Amazingly, not a single Emeralds runner reached second base against Reynolds. Reynolds walked one and struck out six, facing just three batters over the minimum.
Catcher Randy Bobb hit a bases-loaded, two-out, two-run single in the bottom of the first inning off Eugene starter Larry Colton – and that was all of the scoring in the game.
After the game, Tacoma first baseman Roe Skidmore was told he would report to the Chicago Cubs – but only after the completion of the series.
Game Five was played at Civic Stadium in Eugene, in front of a robust crowd of 6,135. Tacoma’s Jim Colborn started on two days rest against Eugene’s Gary Wagner – who had started and won Game One, and was working on a normal (for 1969) three days rest.
Tacoma took a 1-0 lead in the fourth when Skidmore reached on an infield single and took second on a throwing error, before eventually scoring on Bobb’s long sacrifice fly.
Colborn battled through five tough innings without allowing a run. He was lifted after giving up a leadoff single in the sixth – the seventh hit he had allowed, but he didn’t walk anyone and six of the hits were singles, so he escaped.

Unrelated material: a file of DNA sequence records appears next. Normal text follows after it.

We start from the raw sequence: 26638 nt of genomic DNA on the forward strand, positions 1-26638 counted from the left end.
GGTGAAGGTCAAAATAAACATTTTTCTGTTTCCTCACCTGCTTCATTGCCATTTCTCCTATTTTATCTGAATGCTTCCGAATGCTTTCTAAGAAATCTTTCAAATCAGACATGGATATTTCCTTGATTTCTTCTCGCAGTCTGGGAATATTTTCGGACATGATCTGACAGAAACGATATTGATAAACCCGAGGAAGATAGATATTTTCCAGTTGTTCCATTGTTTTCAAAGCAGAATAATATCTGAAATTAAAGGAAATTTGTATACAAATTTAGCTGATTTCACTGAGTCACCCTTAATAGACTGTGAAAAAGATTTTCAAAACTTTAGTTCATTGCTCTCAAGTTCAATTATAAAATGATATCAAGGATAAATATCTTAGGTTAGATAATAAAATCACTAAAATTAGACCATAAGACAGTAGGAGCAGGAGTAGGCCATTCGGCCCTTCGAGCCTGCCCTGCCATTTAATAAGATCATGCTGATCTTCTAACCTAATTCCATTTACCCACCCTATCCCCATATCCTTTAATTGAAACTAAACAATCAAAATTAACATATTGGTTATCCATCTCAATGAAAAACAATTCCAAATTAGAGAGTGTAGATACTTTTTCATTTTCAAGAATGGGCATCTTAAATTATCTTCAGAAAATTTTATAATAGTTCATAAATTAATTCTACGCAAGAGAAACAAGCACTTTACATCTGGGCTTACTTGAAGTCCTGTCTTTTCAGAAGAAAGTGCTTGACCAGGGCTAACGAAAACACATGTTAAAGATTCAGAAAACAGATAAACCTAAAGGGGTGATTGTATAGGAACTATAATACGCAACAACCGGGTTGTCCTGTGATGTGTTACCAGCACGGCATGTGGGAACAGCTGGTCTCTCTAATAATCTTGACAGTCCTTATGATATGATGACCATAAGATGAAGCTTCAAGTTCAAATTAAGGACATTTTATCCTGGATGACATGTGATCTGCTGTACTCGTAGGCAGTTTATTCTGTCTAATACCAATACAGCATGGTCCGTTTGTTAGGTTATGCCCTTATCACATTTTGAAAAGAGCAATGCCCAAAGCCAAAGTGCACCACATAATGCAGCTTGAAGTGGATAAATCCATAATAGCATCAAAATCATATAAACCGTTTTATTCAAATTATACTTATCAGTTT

Tacoma relievers Dave Lemonds and Len Church teamed up to get out of the sixth inning with the Cubs unscathed.
Tacoma added an insurance run in the top of the seventh, when third baseman John Lung doubled to the left field corner and eventually scored on an error after Roger Metzger’s single. Tacoma led at the stretch, 2-0.
Lockman decided to go to ace reliever Dick LeMay for the good old-fashioned, championship-clinching three-inning save. LeMay went nine-up, nine-down over three perfect innings to secure the game – and the trophy – for Tacoma.
Apparently, the celebration was a bit wild: